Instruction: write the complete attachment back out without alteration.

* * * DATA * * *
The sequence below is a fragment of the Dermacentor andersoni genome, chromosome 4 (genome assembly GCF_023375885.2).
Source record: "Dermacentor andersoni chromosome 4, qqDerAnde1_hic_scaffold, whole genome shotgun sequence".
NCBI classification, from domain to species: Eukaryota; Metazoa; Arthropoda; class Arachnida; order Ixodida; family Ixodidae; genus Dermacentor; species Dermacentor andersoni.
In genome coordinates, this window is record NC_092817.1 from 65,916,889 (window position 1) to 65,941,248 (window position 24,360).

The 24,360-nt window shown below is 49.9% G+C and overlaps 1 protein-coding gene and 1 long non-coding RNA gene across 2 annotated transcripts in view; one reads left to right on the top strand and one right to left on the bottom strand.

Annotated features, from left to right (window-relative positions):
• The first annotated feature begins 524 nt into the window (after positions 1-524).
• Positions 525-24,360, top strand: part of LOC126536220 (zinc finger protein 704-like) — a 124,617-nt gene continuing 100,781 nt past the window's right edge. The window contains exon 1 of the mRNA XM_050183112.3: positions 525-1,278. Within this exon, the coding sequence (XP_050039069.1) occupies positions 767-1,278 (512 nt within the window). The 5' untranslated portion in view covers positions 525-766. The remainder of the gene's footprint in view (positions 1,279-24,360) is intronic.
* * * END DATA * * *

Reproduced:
The sequence below is a fragment of the Dermacentor andersoni genome, chromosome 4 (genome assembly GCF_023375885.2).
Source record: "Dermacentor andersoni chromosome 4, qqDerAnde1_hic_scaffold, whole genome shotgun sequence".
NCBI classification, from domain to species: Eukaryota; Metazoa; Arthropoda; class Arachnida; order Ixodida; family Ixodidae; genus Dermacentor; species Dermacentor andersoni.
In genome coordinates, this window is record NC_092817.1 from 65,916,889 (window position 1) to 65,941,248 (window position 24,360).

The 24,360-nt window shown below is 49.9% G+C and overlaps 1 protein-coding gene and 1 long non-coding RNA gene across 2 annotated transcripts in view; one reads left to right on the top strand and one right to left on the bottom strand.

Annotated features, from left to right (window-relative positions):
• The first annotated feature begins 524 nt into the window (after positions 1-524).
• Positions 525-24,360, top strand: part of LOC126536220 (zinc finger protein 704-like) — a 124,617-nt gene continuing 100,781 nt past the window's right edge. The window contains exon 1 of the mRNA XM_050183112.3: positions 525-1,278. Within this exon, the coding sequence (XP_050039069.1) occupies positions 767-1,278 (512 nt within the window). The 5' untranslated portion in view covers positions 525-766. The remainder of the gene's footprint in view (positions 1,279-24,360) is intronic.